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Jill RiceFebruary 03, 2023
Photo from Unsplash.

Memorial of Saint Paul Miki and Companions, Martyrs

Find today’s readings here.

In the beginning, when God created the heavens and the earth,
the earth was a formless wasteland, and darkness covered the abyss,
while a mighty wind swept over the waters. (Gen 1:1-2)

We hear today’s first reading, from the beginning of Genesis, so often as children that we know the story of how God created the world in six days, then rested on the seventh day. It’s a teaching accepted by Jews and Christians alike.

I’ve been listening to the Catechism in a Year podcast with Father Mike Schmitz, and the section we’re currently on is all about God the Father (beginning with CCC 185). And while we won’t reach the section on creation in the catechism for another few weeks, I was still struck when looking over today’s first reading, since Father Mike has been talking about how amazing it is that God made us and the world—not because we “needed” to be made or because he wanted some kind of self-affirmation, but just out of sheer love.

Even though it seems mundane, the fact we are all here is a divine act of God, and we should be grateful for it.

How does God exist outside of time? It’s a question that could be posed by a first grader, but even the most learned of Scripture scholars could never fully answer it. How did something come from nothing? Those chemistry problems where you have to add up molecules to get something new remind us that the two sides of the equation must be equal—by natural law, something cannot be created out of nothing. How do you go from this darkness to light? From water to earth, suddenly existing?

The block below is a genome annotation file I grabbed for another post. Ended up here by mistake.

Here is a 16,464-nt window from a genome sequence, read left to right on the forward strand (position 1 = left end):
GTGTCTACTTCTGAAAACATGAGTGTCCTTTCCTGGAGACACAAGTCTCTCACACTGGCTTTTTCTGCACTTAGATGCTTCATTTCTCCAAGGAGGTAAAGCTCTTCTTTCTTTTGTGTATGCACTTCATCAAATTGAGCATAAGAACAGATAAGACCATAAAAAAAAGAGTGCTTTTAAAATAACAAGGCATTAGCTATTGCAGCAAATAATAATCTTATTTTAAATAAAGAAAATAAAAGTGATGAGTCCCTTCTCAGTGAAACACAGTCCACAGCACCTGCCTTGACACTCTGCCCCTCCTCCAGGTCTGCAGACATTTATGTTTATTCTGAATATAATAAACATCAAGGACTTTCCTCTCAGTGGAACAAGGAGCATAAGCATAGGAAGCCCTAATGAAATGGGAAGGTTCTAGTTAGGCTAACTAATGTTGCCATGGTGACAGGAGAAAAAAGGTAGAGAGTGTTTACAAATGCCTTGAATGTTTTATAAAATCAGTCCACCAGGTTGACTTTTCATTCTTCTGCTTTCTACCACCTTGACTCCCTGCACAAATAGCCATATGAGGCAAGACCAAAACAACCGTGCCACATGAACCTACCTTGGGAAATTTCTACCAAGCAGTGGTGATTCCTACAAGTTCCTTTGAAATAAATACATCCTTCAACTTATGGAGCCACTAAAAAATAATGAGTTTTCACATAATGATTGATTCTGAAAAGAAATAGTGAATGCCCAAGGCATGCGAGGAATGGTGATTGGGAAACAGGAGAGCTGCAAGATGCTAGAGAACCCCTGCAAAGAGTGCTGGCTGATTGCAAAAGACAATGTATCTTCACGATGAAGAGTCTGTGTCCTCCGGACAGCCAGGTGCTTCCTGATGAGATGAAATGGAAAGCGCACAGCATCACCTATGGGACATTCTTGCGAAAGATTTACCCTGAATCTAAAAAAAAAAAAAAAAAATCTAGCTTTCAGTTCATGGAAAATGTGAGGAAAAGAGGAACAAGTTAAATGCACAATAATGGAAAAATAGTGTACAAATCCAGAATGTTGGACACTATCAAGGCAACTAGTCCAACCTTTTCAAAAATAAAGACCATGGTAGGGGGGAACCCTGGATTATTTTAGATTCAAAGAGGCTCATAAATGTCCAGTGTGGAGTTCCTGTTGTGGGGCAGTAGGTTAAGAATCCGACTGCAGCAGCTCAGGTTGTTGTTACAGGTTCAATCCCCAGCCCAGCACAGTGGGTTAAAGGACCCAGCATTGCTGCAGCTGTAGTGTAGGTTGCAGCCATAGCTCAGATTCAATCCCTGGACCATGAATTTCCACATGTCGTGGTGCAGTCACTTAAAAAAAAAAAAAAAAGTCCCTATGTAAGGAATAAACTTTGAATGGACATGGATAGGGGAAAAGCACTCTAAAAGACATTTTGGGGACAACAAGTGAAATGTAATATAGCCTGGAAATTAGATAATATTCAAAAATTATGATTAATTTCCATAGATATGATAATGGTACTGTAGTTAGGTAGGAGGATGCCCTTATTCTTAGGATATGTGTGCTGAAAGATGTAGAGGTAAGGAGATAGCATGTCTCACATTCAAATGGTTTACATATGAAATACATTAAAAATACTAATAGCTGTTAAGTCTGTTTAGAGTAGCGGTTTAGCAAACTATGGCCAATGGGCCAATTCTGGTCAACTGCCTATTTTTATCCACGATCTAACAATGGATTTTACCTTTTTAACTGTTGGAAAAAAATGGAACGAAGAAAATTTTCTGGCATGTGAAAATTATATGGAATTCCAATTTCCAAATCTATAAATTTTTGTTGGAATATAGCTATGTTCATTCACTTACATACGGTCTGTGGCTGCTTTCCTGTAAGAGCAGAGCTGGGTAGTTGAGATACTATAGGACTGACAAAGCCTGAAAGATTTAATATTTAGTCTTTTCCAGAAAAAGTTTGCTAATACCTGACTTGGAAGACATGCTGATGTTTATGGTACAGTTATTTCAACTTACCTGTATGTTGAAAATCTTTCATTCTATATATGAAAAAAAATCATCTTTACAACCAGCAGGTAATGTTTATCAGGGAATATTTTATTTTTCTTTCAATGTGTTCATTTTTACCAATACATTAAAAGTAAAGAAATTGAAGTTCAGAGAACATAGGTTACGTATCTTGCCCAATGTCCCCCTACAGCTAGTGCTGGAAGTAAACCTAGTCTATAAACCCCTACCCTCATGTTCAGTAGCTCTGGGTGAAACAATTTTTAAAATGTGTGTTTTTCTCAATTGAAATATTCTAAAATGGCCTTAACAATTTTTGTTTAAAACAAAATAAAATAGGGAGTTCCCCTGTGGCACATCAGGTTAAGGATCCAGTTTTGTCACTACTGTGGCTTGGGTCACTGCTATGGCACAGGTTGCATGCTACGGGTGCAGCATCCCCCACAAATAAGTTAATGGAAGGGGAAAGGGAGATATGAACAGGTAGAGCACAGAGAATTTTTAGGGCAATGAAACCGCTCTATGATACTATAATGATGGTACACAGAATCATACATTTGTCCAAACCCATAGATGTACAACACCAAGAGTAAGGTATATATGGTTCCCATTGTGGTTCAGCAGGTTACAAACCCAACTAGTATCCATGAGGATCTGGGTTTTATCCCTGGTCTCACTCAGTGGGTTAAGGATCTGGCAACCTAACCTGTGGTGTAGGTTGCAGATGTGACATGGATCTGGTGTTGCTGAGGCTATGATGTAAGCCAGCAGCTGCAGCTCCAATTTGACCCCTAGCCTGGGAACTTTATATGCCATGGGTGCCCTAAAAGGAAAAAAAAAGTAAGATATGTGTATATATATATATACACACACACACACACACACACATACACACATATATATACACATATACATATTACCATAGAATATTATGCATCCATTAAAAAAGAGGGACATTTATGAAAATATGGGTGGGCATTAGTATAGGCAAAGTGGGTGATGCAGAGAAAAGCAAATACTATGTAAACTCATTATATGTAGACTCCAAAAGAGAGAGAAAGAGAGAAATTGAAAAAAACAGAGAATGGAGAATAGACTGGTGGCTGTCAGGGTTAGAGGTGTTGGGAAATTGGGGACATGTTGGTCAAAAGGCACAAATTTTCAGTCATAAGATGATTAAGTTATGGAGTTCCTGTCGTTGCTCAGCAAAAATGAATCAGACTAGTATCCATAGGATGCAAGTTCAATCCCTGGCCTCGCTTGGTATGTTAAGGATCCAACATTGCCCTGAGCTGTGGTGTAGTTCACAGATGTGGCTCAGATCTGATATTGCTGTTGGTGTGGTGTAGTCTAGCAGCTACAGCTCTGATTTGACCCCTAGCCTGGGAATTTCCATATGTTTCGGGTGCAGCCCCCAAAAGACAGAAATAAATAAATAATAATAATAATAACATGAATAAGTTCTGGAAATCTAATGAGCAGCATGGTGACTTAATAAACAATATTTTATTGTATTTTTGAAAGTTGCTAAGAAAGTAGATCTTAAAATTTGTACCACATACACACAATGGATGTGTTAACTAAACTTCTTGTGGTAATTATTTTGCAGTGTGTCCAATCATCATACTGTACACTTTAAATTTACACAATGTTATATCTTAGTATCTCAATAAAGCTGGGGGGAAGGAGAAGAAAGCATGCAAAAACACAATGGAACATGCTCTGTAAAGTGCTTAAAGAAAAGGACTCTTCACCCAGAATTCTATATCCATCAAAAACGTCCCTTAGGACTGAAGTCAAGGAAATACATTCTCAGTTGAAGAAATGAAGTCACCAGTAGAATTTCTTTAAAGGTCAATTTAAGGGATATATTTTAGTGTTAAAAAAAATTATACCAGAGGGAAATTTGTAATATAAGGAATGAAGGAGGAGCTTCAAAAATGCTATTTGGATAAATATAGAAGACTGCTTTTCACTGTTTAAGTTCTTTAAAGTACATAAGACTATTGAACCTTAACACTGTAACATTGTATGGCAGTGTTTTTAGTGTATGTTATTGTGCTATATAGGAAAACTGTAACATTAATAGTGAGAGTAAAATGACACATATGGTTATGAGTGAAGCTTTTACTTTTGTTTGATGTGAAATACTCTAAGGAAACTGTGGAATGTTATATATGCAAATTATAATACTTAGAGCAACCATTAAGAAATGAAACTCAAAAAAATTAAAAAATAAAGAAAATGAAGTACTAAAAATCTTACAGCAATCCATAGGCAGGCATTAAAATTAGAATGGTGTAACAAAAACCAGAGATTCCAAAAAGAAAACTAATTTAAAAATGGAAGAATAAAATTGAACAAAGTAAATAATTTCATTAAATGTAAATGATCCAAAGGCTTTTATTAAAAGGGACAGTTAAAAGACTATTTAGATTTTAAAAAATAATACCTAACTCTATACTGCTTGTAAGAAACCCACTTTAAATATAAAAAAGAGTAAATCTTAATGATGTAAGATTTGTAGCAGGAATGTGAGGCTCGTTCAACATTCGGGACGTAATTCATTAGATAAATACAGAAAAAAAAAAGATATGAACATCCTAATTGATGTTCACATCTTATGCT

These are questions we’ve known about since childhood, yet we still cannot answer them. Just like Jesus healing people throughout the Gospels (and in today’s Gospel, too), these acts are miracles performed by God, even if we don’t think of them that way. The world we live in is itself a miracle. But it’s a different kind of miracle than what Jesus did—healing through a tassel on one’s cloak is not something you see every day. But we see the sun move, we watch plants grow, we ourselves continue to breathe the air that God made.

So go ahead and take part in creation: Water your plant, enjoy the sunset, have a chat with a fellow created being (human or otherwise; talking to your dog counts). Today, let us appreciate creation for what it is: a miracle. Even though it seems mundane, the fact we are all here is a divine act of God, and we should be grateful for it.

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